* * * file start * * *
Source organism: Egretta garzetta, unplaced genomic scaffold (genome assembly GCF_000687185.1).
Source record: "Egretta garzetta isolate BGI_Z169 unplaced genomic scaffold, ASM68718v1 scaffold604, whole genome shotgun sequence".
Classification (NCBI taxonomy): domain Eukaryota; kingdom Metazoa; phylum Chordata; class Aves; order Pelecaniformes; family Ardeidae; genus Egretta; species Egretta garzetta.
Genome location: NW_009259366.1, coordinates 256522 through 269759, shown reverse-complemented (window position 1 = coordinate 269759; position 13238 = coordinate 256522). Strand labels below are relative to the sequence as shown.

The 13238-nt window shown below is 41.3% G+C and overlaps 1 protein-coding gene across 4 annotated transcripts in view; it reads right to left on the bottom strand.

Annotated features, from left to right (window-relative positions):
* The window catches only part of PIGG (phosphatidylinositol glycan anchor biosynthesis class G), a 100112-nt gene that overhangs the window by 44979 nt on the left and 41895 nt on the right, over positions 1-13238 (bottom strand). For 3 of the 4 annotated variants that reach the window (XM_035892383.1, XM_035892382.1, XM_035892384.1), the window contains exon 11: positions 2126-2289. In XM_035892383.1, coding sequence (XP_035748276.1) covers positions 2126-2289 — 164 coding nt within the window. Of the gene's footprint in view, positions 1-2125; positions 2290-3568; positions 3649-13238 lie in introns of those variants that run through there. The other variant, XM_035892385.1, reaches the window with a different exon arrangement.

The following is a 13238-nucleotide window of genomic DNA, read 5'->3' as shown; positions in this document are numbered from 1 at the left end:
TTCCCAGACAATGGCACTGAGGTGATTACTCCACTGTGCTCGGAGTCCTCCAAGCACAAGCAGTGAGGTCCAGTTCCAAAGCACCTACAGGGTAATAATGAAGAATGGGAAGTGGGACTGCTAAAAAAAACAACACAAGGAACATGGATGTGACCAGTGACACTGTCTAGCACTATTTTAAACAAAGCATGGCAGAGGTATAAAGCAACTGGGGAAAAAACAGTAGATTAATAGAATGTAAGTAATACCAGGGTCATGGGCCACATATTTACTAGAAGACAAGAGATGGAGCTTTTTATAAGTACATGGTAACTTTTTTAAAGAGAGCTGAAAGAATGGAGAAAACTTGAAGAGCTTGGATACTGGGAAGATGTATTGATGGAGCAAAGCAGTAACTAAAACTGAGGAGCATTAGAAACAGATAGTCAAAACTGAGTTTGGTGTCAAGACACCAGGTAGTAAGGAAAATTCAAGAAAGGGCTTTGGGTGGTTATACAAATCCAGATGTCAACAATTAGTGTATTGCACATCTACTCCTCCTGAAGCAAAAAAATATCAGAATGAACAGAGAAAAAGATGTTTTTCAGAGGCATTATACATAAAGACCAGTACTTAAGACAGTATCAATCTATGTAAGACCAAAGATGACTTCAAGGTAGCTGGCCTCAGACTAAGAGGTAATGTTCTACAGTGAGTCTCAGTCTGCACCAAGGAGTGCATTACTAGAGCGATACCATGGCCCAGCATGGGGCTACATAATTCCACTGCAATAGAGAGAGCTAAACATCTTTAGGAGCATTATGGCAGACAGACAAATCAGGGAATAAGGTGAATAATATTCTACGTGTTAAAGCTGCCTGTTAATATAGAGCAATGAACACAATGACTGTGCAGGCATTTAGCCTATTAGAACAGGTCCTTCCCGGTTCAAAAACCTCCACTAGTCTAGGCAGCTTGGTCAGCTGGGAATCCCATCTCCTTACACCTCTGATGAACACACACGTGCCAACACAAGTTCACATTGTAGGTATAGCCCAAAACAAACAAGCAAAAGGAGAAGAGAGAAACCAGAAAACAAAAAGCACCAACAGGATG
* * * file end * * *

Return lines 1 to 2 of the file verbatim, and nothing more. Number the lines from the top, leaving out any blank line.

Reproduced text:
Source organism: Egretta garzetta, unplaced genomic scaffold (genome assembly GCF_000687185.1).
Source record: "Egretta garzetta isolate BGI_Z169 unplaced genomic scaffold, ASM68718v1 scaffold604, whole genome shotgun sequence".